Design With Developers In Mind

/Designing-With-Developers-in-Mind Nothing in the design process is absolute. I am sure many designers can relate, it is frustrating when you create a design and then when you see the final product (after development) the design looks different than what was intended. It is fair to say not all designs translate in the development process but as a designer we should start designing with developers in mind. In a world that isn’t perfect and where you have little control, designers, it is time to be flexible.  Designer’s take pride in layouts, making sure each element has a purpose and it’s own place. Crafting “pixel perfect” designs is an achievement that we strive for after years of hard work and practice. Because of the effort that’s put into designs, we have a tendency to get upset with developers when our layouts haven’t been transformed perfectly.

We should not fault the developer

Recognize that this is a glitch within the design process. Our static, “pixel perfect” comps will only ever truly be that…static comps. Once we bring a design to life through code we have very little control over how someone will view it. What we should be striving for is a deeper and closer connection with developers, working in tandem throughout the process. As designers we must be flexible and think of each composition no longer on the basis of exact measurements, but relative proportions. This applies to things like height and width in relation to other page level elements, i.e. margin and padding. The logic is quite simple, an element with a width of 400px over 1300px of visible area is perfectly reasonable, but on a small screen it will be cropped out.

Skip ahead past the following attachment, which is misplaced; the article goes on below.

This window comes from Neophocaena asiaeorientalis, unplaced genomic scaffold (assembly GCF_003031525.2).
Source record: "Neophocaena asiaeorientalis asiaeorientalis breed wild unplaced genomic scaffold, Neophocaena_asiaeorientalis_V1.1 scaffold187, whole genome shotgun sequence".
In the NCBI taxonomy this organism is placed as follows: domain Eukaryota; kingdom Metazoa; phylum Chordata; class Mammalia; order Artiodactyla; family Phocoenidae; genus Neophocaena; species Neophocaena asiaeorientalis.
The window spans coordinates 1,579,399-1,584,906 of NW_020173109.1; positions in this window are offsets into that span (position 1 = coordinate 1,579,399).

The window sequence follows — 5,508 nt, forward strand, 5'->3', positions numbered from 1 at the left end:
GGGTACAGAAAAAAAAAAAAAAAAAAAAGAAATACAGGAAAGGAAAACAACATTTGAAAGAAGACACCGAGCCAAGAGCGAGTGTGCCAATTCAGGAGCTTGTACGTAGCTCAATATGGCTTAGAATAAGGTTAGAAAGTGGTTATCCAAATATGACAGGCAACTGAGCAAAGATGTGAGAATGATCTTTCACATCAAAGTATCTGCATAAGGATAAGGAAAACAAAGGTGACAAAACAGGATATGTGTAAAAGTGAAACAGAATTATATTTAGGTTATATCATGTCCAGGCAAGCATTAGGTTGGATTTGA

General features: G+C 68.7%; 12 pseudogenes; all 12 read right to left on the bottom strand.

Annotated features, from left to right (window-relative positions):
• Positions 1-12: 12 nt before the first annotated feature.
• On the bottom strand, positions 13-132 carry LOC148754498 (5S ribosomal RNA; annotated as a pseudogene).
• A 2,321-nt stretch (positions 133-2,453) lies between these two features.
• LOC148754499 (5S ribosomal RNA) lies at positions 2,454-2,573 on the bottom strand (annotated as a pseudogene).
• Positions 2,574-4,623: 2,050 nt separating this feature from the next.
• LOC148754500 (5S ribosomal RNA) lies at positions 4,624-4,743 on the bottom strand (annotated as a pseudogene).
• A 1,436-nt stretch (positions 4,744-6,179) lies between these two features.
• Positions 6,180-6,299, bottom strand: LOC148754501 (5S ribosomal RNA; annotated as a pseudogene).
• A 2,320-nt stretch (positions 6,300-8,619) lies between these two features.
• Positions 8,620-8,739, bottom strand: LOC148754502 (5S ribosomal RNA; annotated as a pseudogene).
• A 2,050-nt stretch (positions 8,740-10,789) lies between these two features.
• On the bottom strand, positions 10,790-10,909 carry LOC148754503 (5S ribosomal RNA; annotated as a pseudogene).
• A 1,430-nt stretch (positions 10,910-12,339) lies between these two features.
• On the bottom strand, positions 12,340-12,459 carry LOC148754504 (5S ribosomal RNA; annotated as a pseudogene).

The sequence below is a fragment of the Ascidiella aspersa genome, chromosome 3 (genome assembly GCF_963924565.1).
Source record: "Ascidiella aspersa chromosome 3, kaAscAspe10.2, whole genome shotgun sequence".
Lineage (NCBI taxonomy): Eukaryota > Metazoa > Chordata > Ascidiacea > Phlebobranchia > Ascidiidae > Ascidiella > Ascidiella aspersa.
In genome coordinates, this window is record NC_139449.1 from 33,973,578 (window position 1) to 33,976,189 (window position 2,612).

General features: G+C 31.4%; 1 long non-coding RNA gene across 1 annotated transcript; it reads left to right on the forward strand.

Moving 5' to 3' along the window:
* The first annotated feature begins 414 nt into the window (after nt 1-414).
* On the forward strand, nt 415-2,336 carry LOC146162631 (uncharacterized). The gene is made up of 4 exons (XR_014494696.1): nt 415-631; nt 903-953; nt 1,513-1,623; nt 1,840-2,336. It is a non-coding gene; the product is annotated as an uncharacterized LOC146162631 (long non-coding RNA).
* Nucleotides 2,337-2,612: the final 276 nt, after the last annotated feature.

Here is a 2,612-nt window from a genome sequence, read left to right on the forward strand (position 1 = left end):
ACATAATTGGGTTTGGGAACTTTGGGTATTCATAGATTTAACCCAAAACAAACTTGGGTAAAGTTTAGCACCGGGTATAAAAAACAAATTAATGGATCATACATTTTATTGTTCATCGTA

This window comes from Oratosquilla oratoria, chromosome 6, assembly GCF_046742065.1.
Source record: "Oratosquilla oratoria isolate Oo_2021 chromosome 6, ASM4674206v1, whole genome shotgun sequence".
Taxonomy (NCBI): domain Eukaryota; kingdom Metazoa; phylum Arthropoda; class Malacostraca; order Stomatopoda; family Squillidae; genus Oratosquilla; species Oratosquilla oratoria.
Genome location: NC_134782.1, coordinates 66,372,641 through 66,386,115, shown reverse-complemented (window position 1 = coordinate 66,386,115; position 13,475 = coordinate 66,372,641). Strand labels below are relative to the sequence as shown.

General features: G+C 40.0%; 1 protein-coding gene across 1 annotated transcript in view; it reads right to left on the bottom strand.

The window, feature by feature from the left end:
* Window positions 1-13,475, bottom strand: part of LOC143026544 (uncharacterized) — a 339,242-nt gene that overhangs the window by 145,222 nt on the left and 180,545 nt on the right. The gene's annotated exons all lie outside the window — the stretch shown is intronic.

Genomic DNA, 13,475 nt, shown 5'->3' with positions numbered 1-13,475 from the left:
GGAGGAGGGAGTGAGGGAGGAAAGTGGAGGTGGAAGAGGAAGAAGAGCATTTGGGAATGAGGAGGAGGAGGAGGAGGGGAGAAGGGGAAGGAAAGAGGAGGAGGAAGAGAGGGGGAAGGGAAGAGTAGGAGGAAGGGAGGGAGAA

The Solution

The solution here is either create a mobile based layout that accounts for smaller device sizes, or to ensure that the item being cropped out on smaller screens isn’t pertinent to the use of the site. Which ever route you take a certain level of foresight is necessary to ensure that proper design and development are accomplished. I know it can be frustrating to see developers work in non-absolute units of measure. However abandoning pixels and switching to ems, rems and percentages make for a more flexible and fluid layout. If designers start thinking about these more liquid and dynamic measurements initially, there will be an easier transition from static comp to developed website, allowing everything to remain harmonious and relatively intact on different device sizes.


This adaptable mindset also applies to colors. We can’t predict the calibration of each user screen, something that varies according to style, manufacturer and specific light conditions. Websites and apps can’t be handled like a Pantone catalog on printed paper, making it common for subtle color variants – which may appear too dark, shiny or contrasted.

How do we combat the unknown here?

By selecting a broad range color palette that suits both the device that the product is being viewed on, and also the matches the tone of the business. Learning about the technical characteristics and limitations of a browser is vital in order to avoid unexpected surprises when the product is finished. After interpreting the HTML, CSS and Javascript the browser renders a product according to its capabilities. Sometimes forcing us to think beyond devices, and to start thinking in terms of which browsers. For years IE was the bane of a designers existence, limiting the boundaries that we could push, because it was so far behind technically. Knowing which browser your design has to be supported in will help you determine what and where you can push the limits. So, designers – let’s start working and understanding the development process so that we can all be rockstars when designing for digital media.